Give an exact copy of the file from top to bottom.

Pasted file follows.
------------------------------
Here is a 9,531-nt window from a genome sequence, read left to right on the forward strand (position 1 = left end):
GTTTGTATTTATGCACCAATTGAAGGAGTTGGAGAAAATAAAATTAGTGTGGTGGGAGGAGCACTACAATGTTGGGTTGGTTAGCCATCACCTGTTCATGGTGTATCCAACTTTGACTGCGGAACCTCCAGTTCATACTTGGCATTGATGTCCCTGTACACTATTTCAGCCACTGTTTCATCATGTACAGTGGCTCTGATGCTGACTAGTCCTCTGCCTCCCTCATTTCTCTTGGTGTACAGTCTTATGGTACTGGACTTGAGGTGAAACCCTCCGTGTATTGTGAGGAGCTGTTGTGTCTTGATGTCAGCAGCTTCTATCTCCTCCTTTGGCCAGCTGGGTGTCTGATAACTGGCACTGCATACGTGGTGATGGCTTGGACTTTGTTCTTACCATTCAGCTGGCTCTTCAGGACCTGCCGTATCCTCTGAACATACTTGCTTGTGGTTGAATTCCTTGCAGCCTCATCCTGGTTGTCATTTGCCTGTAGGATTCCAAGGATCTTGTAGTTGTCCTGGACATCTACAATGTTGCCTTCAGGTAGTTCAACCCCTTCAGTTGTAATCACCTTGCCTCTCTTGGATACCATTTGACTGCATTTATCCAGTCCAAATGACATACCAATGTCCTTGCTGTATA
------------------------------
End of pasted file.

Here is a 9,531-nt window from a genome sequence, read left to right on the forward strand (position 1 = left end):
GTTTGTATTTATGCACCAATTGAAGGAGTTGGAGAAAATAAAATTAGTGTGGTGGGAGGAGCACTACAATGTTGGGTTGGTTAGCCATCACCTGTTCATGGTGTATCCAACTTTGACTGCGGAACCTCCAGTTCATACTTGGCATTGATGTCCCTGTACACTATTTCAGCCACTGTTTCATCATGTACAGTGGCTCTGATGCTGACTAGTCCTCTGCCTCCCTCATTTCTCTTGGTGTACAGTCTTATGGTACTGGACTTGAGGTGAAACCCTCCGTGTATTGTGAGGAGCTGTTGTGTCTTGATGTCAGCAGCTTCTATCTCCTCCTTTGGCCAGCTGGGTGTCTGATAACTGGCACTGCATACGTGGTGATGGCTTGGACTTTGTTCTTACCATTCAGCTGGCTCTTCAGGACCTGCCGTATCCTCTGAACATACTTGCTTGTGGTTGAATTCCTTGCAGCCTCATCCTGGTTGTCATTTGCCTGTAGGATTCCAAGGATCTTGTAGTTGTCCTGGACATCTACAATGTTGCCTTCAGGTAGTTCAACCCCTTCAGTTGTAATCACCTTGCCTCTCTTGGATACCATTTGACTGCATTTATCCAGTCCAAATGACATACCAATGTCCTTGCTGTATA